Psychological research shows that people are systematically biased in their assessments of future
events; not only will the future be good, it will be especially good for oneself in particular.
All investors should have an understanding of risk based on an analysis of both their capacity for risk and their willingness to accept risk.
The analysis of your risk capacity assesses whether you are in a position, from a financial point of view, to accept value fluctuations. For a sound estimate of your capacity to accept risk, you should compare your income with your expenses and your assets with your debts.
Willingness to take risk, on the other hand, means to what extent you are personally prepared to accept value fluctuations. This willingness can be excessively influenced by short-term events and current market conditions. This has been described as the “cycle of market emotions” and can be illustrated thus:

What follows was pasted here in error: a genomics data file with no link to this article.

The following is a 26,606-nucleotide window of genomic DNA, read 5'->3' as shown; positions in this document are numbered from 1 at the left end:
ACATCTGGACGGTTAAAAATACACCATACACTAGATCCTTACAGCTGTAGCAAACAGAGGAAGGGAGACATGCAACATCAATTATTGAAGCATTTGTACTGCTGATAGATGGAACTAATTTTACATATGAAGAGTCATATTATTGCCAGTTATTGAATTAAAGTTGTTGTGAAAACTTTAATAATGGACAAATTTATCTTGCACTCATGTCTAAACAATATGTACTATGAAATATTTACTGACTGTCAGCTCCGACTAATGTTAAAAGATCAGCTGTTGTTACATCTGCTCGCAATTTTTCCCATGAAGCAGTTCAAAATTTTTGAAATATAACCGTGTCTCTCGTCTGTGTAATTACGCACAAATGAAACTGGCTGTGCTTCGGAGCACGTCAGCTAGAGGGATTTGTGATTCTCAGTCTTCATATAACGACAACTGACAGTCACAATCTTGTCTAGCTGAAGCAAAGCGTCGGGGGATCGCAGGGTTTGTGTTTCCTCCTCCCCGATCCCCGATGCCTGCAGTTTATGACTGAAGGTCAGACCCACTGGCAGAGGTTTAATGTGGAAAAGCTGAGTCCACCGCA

“The investor‘s chief problem – and even his worst enemy ‘ is likely to be himself”
Benjamin Graham, legendary American investor, scholar, teacher and co-author of the 1934 classic, Security Analysis
There’s no place for emotions in the investment process
It is said that there are two emotions that move the market. One is fear; the other, greed. At the beginning of the cycle when the market expands, investors swing from fear to optimism to excitement to out-and-out greed. As the market peaks and contracts, investors shift from greed.
Rarely is either type of decision in the investor’s best interests, which is why investors should create an investment policy statement before they build an investment portfolio.
An Investment Policy Statement is a document that contains “guiding principles” for how your investment portfolio should be managed. It outlines your investment beliefs and your approach to investing, and it establishes the tangible, measurable criteria by which you judge investment decisions. As a written expression of your individual goals and your tolerance for risk, your Investment Policy Statement tells you what you should be doing, and under what circumstances.
With an Investment Policy Statement, you can break free of the cycle of emotions and instead, base your financial decisions on professional research, reasoned analysis and a thorough knowledge of your own financial goals.